Ms. Streater is a home health-care aide.

Over the course of a day, she spends two hours commuting among her elderly and disabled clients, navigating public transportation and juggling an irregular schedule of primarily morning and evening appointments. She starts around 8 a.m., arriving at her first client’s home by 9 to help with bathing, dressing and breakfast. She makes sure her clients take their medicines, checks their weight and offers a measure of companionship.

She currently earns just over $10 an hour—she’s received several raises after three years at her company—and works six days a week. While she does receive health benefits and a transit pass, she concedes the work is still difficult.

“It’s a job and we all need a job in this economy,” the 63-year-old Ms. Streater said during a recent visit to a client here, adding that the work has rewards beyond a paycheck, including satisfaction from helping people in her community. “I’d rather make something than nothing.”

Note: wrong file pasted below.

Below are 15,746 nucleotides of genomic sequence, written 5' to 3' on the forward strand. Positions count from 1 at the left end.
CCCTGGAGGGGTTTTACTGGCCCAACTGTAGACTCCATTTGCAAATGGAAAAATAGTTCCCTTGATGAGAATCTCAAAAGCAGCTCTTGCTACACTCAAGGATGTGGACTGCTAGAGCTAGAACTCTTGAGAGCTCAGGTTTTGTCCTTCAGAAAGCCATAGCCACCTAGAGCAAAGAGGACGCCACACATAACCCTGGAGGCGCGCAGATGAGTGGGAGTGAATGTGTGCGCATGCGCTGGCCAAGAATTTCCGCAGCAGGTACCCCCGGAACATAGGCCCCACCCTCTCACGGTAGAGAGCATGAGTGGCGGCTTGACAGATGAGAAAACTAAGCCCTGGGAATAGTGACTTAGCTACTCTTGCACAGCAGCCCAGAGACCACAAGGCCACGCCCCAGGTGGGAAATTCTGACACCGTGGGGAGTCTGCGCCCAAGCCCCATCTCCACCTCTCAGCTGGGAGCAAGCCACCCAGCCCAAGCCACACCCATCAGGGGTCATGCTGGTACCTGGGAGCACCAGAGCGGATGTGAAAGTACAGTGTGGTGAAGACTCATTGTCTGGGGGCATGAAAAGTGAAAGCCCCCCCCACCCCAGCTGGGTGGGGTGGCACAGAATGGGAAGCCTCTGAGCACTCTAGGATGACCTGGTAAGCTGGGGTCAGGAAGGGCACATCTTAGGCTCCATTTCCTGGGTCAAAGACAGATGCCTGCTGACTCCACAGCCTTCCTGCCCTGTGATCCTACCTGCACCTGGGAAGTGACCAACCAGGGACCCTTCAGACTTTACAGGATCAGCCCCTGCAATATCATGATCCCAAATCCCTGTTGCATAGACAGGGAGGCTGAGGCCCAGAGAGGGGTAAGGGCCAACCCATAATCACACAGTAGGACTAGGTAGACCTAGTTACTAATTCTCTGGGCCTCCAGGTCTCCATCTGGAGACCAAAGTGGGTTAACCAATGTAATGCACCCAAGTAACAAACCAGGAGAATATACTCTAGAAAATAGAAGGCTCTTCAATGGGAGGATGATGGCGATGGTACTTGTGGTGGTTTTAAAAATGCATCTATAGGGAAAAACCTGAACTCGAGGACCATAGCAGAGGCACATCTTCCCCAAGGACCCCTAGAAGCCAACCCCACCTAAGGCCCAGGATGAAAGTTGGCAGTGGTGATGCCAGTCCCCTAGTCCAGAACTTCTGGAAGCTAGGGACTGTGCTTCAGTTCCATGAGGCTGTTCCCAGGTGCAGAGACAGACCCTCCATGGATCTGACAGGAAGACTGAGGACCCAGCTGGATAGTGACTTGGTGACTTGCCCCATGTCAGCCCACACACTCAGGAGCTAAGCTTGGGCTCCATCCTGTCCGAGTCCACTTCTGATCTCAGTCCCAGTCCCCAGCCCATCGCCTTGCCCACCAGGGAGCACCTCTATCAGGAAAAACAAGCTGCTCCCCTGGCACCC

No major segment of the workforce is expected to expand faster in coming years than that of the paid caregivers who assist aging Americans at home. The jobs typically don’t require a high-school diploma, there is little required training and the average workweek is 34 hours.

The U.S. Labor Department predicts the profession will grow by nearly 50%, or the equivalent of nearly a million new jobs, by 2022. That is nearly five times the average for all occupations and above the coming demand for retail, restaurant or construction workers specifically.

But the main problem isn’t attracting new home-health aides, people in the industry
say. It is keeping caregivers in a profession that can be emotionally and physically difficult, and often offers only part-time work with limited pay and few benefits.

Turnover for home-aide workers is around 40% to 65% each year, according to experts and researchers, while the median annual wage hovers around $20,000, more than $5,000 below the other healthcare support occupations the Labor Department tracks. The workforce also includes personal-care aides, who help with daily, nonmedical tasks, and certified nursing assistants.

One of the country’s biggest home-care employment agencies, ResCare, hires about 2,000 new workers nationwide each month—but most of that is to replace workers who have left, said Chief Executive Ralph Gronefeld Jr.

“The challenge is finding people,” Mr. Gronefeld said. “The people that do this work are very special.”

Various states, trade groups and companies are now trying to find ways to broaden the appeal of the work and reduce turnover. The biggest obstacle for home health-care aides is pay.